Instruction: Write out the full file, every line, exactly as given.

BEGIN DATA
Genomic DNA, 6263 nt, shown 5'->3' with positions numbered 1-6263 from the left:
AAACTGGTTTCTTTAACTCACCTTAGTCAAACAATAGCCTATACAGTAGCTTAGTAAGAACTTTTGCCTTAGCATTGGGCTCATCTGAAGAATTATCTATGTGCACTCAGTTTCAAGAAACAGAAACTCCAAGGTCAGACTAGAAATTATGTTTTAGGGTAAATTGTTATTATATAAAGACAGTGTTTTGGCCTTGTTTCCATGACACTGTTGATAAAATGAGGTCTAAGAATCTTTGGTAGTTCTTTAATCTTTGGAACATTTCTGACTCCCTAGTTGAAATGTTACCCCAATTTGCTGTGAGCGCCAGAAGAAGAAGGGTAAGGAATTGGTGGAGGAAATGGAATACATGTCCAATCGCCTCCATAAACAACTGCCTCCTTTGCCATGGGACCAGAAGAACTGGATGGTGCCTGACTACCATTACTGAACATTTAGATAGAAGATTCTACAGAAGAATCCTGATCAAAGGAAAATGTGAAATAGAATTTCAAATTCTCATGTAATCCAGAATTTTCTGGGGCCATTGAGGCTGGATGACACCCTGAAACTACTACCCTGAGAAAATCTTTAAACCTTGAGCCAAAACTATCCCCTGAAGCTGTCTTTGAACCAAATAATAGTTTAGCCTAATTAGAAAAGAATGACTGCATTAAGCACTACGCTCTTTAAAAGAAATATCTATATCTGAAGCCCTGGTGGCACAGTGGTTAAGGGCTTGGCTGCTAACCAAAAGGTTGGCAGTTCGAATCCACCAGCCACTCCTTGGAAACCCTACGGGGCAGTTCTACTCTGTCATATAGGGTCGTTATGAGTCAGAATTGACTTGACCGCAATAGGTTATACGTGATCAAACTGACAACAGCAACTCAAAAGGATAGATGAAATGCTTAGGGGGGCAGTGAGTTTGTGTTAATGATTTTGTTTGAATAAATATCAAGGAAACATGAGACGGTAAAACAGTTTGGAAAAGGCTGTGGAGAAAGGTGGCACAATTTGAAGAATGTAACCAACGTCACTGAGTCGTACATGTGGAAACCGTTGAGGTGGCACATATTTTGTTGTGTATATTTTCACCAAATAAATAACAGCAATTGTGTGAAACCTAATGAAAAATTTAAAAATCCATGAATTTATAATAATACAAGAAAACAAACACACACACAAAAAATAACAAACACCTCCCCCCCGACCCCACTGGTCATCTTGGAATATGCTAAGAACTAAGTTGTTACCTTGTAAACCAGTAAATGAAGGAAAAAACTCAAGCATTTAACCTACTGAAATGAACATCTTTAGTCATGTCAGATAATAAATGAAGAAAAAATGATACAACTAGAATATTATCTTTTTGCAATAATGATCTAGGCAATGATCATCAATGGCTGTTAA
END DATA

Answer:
Genomic DNA, 6263 nt, shown 5'->3' with positions numbered 1-6263 from the left:
AAACTGGTTTCTTTAACTCACCTTAGTCAAACAATAGCCTATACAGTAGCTTAGTAAGAACTTTTGCCTTAGCATTGGGCTCATCTGAAGAATTATCTATGTGCACTCAGTTTCAAGAAACAGAAACTCCAAGGTCAGACTAGAAATTATGTTTTAGGGTAAATTGTTATTATATAAAGACAGTGTTTTGGCCTTGTTTCCATGACACTGTTGATAAAATGAGGTCTAAGAATCTTTGGTAGTTCTTTAATCTTTGGAACATTTCTGACTCCCTAGTTGAAATGTTACCCCAATTTGCTGTGAGCGCCAGAAGAAGAAGGGTAAGGAATTGGTGGAGGAAATGGAATACATGTCCAATCGCCTCCATAAACAACTGCCTCCTTTGCCATGGGACCAGAAGAACTGGATGGTGCCTGACTACCATTACTGAACATTTAGATAGAAGATTCTACAGAAGAATCCTGATCAAAGGAAAATGTGAAATAGAATTTCAAATTCTCATGTAATCCAGAATTTTCTGGGGCCATTGAGGCTGGATGACACCCTGAAACTACTACCCTGAGAAAATCTTTAAACCTTGAGCCAAAACTATCCCCTGAAGCTGTCTTTGAACCAAATAATAGTTTAGCCTAATTAGAAAAGAATGACTGCATTAAGCACTACGCTCTTTAAAAGAAATATCTATATCTGAAGCCCTGGTGGCACAGTGGTTAAGGGCTTGGCTGCTAACCAAAAGGTTGGCAGTTCGAATCCACCAGCCACTCCTTGGAAACCCTACGGGGCAGTTCTACTCTGTCATATAGGGTCGTTATGAGTCAGAATTGACTTGACCGCAATAGGTTATACGTGATCAAACTGACAACAGCAACTCAAAAGGATAGATGAAATGCTTAGGGGGGCAGTGAGTTTGTGTTAATGATTTTGTTTGAATAAATATCAAGGAAACATGAGACGGTAAAACAGTTTGGAAAAGGCTGTGGAGAAAGGTGGCACAATTTGAAGAATGTAACCAACGTCACTGAGTCGTACATGTGGAAACCGTTGAGGTGGCACATATTTTGTTGTGTATATTTTCACCAAATAAATAACAGCAATTGTGTGAAACCTAATGAAAAATTTAAAAATCCATGAATTTATAATAATACAAGAAAACAAACACACACACAAAAAATAACAAACACCTCCCCCCCGACCCCACTGGTCATCTTGGAATATGCTAAGAACTAAGTTGTTACCTTGTAAACCAGTAAATGAAGGAAAAAACTCAAGCATTTAACCTACTGAAATGAACATCTTTAGTCATGTCAGATAATAAATGAAGAAAAAATGATACAACTAGAATATTATCTTTTTGCAATAATGATCTAGGCAATGATCATCAATGGCTGTTAA